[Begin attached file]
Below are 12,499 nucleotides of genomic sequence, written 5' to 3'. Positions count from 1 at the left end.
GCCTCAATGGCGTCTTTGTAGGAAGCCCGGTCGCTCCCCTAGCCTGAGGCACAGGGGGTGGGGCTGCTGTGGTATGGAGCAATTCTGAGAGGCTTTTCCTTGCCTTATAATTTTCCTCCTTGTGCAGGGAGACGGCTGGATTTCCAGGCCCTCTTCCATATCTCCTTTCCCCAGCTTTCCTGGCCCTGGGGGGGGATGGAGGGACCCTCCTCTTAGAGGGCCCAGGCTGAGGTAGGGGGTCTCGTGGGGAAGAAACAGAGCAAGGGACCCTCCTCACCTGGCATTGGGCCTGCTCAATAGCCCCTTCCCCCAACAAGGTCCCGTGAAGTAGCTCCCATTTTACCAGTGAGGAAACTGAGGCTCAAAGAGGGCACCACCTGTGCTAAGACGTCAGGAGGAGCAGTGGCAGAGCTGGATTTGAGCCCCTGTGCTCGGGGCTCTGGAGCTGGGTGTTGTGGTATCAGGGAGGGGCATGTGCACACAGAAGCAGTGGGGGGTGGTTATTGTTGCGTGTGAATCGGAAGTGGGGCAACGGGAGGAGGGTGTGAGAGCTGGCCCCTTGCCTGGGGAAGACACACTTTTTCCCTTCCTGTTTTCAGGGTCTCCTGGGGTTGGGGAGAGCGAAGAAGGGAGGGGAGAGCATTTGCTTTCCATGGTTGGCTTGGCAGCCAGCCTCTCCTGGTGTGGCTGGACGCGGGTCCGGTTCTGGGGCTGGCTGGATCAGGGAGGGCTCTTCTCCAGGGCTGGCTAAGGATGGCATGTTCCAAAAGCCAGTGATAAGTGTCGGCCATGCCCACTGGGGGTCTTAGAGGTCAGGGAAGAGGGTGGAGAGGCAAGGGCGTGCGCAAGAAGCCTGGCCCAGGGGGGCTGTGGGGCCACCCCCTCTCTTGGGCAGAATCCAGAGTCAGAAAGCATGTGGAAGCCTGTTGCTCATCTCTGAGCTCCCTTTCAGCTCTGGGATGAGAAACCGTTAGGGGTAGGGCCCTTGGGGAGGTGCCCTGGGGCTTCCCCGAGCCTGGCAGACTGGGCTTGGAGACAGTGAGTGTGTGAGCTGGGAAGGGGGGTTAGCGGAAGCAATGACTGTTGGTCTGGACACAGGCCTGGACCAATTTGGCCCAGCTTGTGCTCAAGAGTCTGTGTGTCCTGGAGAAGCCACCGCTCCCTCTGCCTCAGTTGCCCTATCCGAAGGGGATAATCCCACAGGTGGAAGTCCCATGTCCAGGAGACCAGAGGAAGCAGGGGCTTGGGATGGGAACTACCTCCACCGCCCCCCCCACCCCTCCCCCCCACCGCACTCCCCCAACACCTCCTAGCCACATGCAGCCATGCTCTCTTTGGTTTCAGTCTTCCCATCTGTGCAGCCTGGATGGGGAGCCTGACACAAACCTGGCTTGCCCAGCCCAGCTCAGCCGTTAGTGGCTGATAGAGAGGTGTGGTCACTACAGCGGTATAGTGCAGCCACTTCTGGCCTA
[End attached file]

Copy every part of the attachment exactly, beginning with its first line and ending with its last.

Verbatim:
Below are 12,499 nucleotides of genomic sequence, written 5' to 3'. Positions count from 1 at the left end.
GCCTCAATGGCGTCTTTGTAGGAAGCCCGGTCGCTCCCCTAGCCTGAGGCACAGGGGGTGGGGCTGCTGTGGTATGGAGCAATTCTGAGAGGCTTTTCCTTGCCTTATAATTTTCCTCCTTGTGCAGGGAGACGGCTGGATTTCCAGGCCCTCTTCCATATCTCCTTTCCCCAGCTTTCCTGGCCCTGGGGGGGGATGGAGGGACCCTCCTCTTAGAGGGCCCAGGCTGAGGTAGGGGGTCTCGTGGGGAAGAAACAGAGCAAGGGACCCTCCTCACCTGGCATTGGGCCTGCTCAATAGCCCCTTCCCCCAACAAGGTCCCGTGAAGTAGCTCCCATTTTACCAGTGAGGAAACTGAGGCTCAAAGAGGGCACCACCTGTGCTAAGACGTCAGGAGGAGCAGTGGCAGAGCTGGATTTGAGCCCCTGTGCTCGGGGCTCTGGAGCTGGGTGTTGTGGTATCAGGGAGGGGCATGTGCACACAGAAGCAGTGGGGGGTGGTTATTGTTGCGTGTGAATCGGAAGTGGGGCAACGGGAGGAGGGTGTGAGAGCTGGCCCCTTGCCTGGGGAAGACACACTTTTTCCCTTCCTGTTTTCAGGGTCTCCTGGGGTTGGGGAGAGCGAAGAAGGGAGGGGAGAGCATTTGCTTTCCATGGTTGGCTTGGCAGCCAGCCTCTCCTGGTGTGGCTGGACGCGGGTCCGGTTCTGGGGCTGGCTGGATCAGGGAGGGCTCTTCTCCAGGGCTGGCTAAGGATGGCATGTTCCAAAAGCCAGTGATAAGTGTCGGCCATGCCCACTGGGGGTCTTAGAGGTCAGGGAAGAGGGTGGAGAGGCAAGGGCGTGCGCAAGAAGCCTGGCCCAGGGGGGCTGTGGGGCCACCCCCTCTCTTGGGCAGAATCCAGAGTCAGAAAGCATGTGGAAGCCTGTTGCTCATCTCTGAGCTCCCTTTCAGCTCTGGGATGAGAAACCGTTAGGGGTAGGGCCCTTGGGGAGGTGCCCTGGGGCTTCCCCGAGCCTGGCAGACTGGGCTTGGAGACAGTGAGTGTGTGAGCTGGGAAGGGGGGTTAGCGGAAGCAATGACTGTTGGTCTGGACACAGGCCTGGACCAATTTGGCCCAGCTTGTGCTCAAGAGTCTGTGTGTCCTGGAGAAGCCACCGCTCCCTCTGCCTCAGTTGCCCTATCCGAAGGGGATAATCCCACAGGTGGAAGTCCCATGTCCAGGAGACCAGAGGAAGCAGGGGCTTGGGATGGGAACTACCTCCACCGCCCCCCCCACCCCTCCCCCCCACCGCACTCCCCCAACACCTCCTAGCCACATGCAGCCATGCTCTCTTTGGTTTCAGTCTTCCCATCTGTGCAGCCTGGATGGGGAGCCTGACACAAACCTGGCTTGCCCAGCCCAGCTCAGCCGTTAGTGGCTGATAGAGAGGTGTGGTCACTACAGCGGTATAGTGCAGCCACTTCTGGCCTA